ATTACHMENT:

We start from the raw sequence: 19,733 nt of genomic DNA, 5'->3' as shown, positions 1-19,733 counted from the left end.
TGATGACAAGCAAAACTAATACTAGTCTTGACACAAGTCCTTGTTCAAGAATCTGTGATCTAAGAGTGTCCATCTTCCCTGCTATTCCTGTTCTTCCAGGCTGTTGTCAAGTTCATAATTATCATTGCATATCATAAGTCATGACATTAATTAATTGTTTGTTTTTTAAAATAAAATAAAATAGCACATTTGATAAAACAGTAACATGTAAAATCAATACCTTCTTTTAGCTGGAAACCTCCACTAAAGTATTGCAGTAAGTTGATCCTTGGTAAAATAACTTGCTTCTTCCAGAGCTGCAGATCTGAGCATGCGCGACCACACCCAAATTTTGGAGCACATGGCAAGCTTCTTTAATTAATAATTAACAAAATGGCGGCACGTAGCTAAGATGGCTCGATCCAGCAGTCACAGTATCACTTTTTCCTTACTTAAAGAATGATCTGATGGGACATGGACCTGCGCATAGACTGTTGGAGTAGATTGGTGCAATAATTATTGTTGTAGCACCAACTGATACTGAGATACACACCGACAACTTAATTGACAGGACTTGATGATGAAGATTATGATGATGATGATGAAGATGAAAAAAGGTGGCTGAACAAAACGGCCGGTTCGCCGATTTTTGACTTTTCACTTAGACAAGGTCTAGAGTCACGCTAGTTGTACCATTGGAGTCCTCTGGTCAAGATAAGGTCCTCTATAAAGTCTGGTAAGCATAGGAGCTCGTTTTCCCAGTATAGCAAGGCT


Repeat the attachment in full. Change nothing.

We start from the raw sequence: 19,733 nt of genomic DNA, 5'->3' as shown, positions 1-19,733 counted from the left end.
TGATGACAAGCAAAACTAATACTAGTCTTGACACAAGTCCTTGTTCAAGAATCTGTGATCTAAGAGTGTCCATCTTCCCTGCTATTCCTGTTCTTCCAGGCTGTTGTCAAGTTCATAATTATCATTGCATATCATAAGTCATGACATTAATTAATTGTTTGTTTTTTAAAATAAAATAAAATAGCACATTTGATAAAACAGTAACATGTAAAATCAATACCTTCTTTTAGCTGGAAACCTCCACTAAAGTATTGCAGTAAGTTGATCCTTGGTAAAATAACTTGCTTCTTCCAGAGCTGCAGATCTGAGCATGCGCGACCACACCCAAATTTTGGAGCACATGGCAAGCTTCTTTAATTAATAATTAACAAAATGGCGGCACGTAGCTAAGATGGCTCGATCCAGCAGTCACAGTATCACTTTTTCCTTACTTAAAGAATGATCTGATGGGACATGGACCTGCGCATAGACTGTTGGAGTAGATTGGTGCAATAATTATTGTTGTAGCACCAACTGATACTGAGATACACACCGACAACTTAATTGACAGGACTTGATGATGAAGATTATGATGATGATGATGAAGATGAAAAAAGGTGGCTGAACAAAACGGCCGGTTCGCCGATTTTTGACTTTTCACTTAGACAAGGTCTAGAGTCACGCTAGTTGTACCATTGGAGTCCTCTGGTCAAGATAAGGTCCTCTATAAAGTCTGGTAAGCATAGGAGCTCGTTTTCCCAGTATAGCAAGGCT